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Just when I think I’ve seen and heard it all, it seems I find one more thing that has me wondering what is wrong with people?!

Last week there was a horrible accident on Interstate 81 near Carlisle. Two people died as a result. Traffic was backed up for miles for hours. It’s one of those things that make me thank my lucky stars I wasn’t involved or caught up in the mess.

But unfortunately, the lost lives weren’t the worst part of the incident.

Nathan Harig, assistant chief for administration at Cumberland Goodwill EMS, sent me his experience during that event. I was shocked and appalled. I hope you will be, too.

Harig writes not about the tragic crash, but rather what happened after the crash. His account is so compelling, what follows is in his own words:

“On April 9, emergency services from our area responded to what turned out to be a horrific crash claiming the lives of two people on Interstate 81 in South Middleton Township. In the midst of this tragedy, however, there were examples of overall good citizenry that need to be praised. There is also a need for a warning to those passersby that put the safety of first responders and other motorists at risk.

Upon arriving on the scene, crews encountered an individual performing CPR in an effort to save one of the victims. There were other bystanders I heard about who helped pull a patient away from dangerous wreckage. While those individuals didn’t stick around long, they have my thanks for being good Samaritans.

Unfortunately, not everyone we encountered that afternoon did such praiseworthy things. Many of the first responders I interacted with were amazed at the number of drivers passing by in the southbound lane with camera phones in their hands. This distracted driving is a flagrant disregard for the safety of other motorists. Too many large tractor-trailers, small sedans and any other type of vehicle were stopping abruptly in the passing lane as they came across our accident scene, recording the devastation and disregarding the fact that first responders were actively working in the area.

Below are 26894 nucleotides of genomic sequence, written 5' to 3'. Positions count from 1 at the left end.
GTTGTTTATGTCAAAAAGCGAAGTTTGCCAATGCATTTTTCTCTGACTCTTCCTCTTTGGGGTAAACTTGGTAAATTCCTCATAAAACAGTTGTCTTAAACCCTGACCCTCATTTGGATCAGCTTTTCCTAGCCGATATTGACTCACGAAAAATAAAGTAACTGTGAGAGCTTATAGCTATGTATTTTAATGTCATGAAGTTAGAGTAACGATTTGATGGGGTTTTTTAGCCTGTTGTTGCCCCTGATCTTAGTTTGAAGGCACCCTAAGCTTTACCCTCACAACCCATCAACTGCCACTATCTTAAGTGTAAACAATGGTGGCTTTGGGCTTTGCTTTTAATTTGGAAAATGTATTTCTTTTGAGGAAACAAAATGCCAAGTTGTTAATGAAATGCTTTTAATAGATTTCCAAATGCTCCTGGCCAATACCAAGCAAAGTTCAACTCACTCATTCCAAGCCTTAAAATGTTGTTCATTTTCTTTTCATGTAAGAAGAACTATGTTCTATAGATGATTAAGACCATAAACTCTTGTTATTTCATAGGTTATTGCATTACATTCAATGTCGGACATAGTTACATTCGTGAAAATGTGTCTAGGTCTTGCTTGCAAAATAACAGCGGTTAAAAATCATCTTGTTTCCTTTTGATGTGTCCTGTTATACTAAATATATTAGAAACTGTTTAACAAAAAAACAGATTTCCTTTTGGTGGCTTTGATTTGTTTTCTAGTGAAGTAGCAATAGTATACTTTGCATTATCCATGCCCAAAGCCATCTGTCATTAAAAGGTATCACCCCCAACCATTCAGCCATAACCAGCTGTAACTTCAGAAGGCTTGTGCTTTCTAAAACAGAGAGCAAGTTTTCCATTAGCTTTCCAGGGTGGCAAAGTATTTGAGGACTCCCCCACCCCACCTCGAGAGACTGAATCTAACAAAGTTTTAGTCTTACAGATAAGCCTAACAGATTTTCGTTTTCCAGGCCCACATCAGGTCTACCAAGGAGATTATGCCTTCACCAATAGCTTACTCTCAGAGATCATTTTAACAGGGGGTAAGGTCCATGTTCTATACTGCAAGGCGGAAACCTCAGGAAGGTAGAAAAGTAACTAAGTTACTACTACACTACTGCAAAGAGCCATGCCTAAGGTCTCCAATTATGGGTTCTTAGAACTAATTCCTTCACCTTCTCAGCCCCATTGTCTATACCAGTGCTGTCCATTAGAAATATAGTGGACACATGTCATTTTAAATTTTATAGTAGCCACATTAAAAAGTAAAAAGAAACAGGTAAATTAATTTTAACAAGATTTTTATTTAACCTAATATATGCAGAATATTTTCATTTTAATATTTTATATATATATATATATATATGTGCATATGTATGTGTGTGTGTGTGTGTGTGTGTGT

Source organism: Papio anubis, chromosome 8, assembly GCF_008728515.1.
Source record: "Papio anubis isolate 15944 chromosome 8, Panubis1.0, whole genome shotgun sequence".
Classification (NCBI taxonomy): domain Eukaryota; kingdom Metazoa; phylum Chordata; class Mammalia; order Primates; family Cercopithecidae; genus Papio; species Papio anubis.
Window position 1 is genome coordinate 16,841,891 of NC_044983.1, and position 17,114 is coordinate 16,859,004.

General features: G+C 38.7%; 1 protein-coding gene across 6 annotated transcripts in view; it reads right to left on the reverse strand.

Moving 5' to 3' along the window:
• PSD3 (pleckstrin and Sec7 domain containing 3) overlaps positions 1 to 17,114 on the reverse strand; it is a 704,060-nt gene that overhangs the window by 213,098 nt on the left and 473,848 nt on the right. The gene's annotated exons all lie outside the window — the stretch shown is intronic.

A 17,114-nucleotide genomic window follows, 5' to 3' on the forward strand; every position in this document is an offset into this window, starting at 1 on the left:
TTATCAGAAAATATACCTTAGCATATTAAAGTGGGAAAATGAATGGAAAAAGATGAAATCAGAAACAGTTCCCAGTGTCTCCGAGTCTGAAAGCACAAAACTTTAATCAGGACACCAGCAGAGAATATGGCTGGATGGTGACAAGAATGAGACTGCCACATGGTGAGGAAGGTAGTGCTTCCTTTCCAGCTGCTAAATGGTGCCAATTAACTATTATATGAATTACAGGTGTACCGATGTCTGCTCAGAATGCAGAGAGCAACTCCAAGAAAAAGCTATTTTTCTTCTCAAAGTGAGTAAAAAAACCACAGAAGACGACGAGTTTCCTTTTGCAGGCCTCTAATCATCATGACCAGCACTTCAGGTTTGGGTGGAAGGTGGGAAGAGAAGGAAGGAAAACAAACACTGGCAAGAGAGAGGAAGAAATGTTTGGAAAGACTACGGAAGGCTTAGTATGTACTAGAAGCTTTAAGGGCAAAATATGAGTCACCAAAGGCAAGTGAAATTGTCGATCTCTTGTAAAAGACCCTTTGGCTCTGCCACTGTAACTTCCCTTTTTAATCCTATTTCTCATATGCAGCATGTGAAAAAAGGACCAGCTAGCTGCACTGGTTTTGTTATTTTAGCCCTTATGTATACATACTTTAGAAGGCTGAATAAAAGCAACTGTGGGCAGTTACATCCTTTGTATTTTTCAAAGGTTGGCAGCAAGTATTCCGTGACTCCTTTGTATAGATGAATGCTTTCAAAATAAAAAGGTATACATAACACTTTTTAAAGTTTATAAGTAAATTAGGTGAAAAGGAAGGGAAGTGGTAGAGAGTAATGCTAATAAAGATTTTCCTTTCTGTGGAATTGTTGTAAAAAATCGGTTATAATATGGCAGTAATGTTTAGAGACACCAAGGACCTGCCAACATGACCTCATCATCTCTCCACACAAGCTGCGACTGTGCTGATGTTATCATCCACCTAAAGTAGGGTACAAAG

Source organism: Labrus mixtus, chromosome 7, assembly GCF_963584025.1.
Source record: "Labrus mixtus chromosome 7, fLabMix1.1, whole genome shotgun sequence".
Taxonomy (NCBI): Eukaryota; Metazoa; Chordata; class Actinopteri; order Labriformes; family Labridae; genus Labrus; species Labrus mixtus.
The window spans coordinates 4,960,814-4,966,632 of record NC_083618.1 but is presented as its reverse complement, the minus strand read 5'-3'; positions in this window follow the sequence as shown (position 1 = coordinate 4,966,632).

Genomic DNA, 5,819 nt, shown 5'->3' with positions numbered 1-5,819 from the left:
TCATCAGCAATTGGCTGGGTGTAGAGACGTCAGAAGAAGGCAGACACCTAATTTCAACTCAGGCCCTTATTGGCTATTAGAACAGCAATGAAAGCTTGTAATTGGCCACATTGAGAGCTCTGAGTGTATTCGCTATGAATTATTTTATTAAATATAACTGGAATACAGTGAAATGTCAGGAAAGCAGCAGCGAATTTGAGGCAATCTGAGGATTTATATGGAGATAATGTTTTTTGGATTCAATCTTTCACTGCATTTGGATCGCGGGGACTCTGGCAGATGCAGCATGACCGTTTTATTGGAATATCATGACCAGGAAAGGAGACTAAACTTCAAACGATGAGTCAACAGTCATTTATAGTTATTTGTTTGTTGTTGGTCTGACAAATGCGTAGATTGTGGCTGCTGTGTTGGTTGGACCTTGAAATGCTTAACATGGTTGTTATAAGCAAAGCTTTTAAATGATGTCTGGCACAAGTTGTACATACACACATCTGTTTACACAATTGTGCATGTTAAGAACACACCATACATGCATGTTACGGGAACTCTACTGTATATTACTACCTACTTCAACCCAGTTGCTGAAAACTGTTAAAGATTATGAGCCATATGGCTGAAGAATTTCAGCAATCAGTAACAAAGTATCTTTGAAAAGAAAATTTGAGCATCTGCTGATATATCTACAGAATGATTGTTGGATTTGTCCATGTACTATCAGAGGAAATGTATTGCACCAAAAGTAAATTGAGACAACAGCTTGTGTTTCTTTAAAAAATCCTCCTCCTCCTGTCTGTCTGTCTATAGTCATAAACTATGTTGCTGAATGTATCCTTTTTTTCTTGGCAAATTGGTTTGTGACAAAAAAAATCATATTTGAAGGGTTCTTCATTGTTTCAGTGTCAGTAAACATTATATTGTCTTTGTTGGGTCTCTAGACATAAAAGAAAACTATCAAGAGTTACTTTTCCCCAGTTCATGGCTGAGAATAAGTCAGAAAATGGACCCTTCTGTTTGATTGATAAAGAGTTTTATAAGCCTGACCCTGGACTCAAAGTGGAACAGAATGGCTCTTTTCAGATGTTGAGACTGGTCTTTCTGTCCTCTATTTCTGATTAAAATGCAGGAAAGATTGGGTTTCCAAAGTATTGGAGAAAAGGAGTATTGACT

While I can count on one hand the number of people who got out to help the victims of the crash before emergency personnel arrived, unfortunately there were many more who were filming it for Youtube or posting it to Facebook.

Each year, too many first responders are struck by traffic while operating at emergency scenes. Countless secondary accidents occur from rubber-necking.

Thrown into this mix now are electronic devices that preoccupy the attention of a driver more than the potentially deadly weapon they are supposed to be in control of. 

While not everyone is there to render first aid immediately after a crash, other passer-bys can help first responders by slowing down in a controlled manner, keeping their eyes on the road, putting down their electronic devices, and moving over to allow room for crews to work. I’m thankful to see the spirit of helpfulness is still alive in those that rushed towards the victims that afternoon, but I’m worried about the countless other drivers with phones in hand instead of a steering wheel.”

Really?! People honestly slowed or stopped their vehicles on an interstate to film the carnage?

They put themselves and emergency responders in danger to be the first to report on social media?

If that doesn’t make you angry, consider how you’d feel if your child or parent were involved in the crash. How would you feel if you saw your family member’s vehicle smashed up on Facebook before you got a phone call alerting you to the situation? How would you feel if EMS couldn’t reach your loved one because they were blocked by onlookers?

What happened to common sense and courtesy?

Many of the emergency responders we rely on to save us do so voluntarily. All are trained to save lives. All of them have seen horrible things they can never unsee. Why make their jobs more difficult? And why, oh why, would you not just slow down, maybe say a prayer if you’re so inclined, keep driving and then, if you must, simply thank your lucky stars on social media that you weren’t involved?

Think about it.

And if you see a first responder, thank him or her. I guarantee they don’t get enough thanks for all they experience on the job.

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About This Blog

Despite having raised a teenager and being a news reporter for most of her 20+ year career, Andrea Ciccocioppo is continually surprised and appalled by the crazy stuff going on in the world today. Every Wednesday, she will comment on an issue relevant to kids, parenting or life in Central Pennsylvania--the good, the bad and the just plain nuts.

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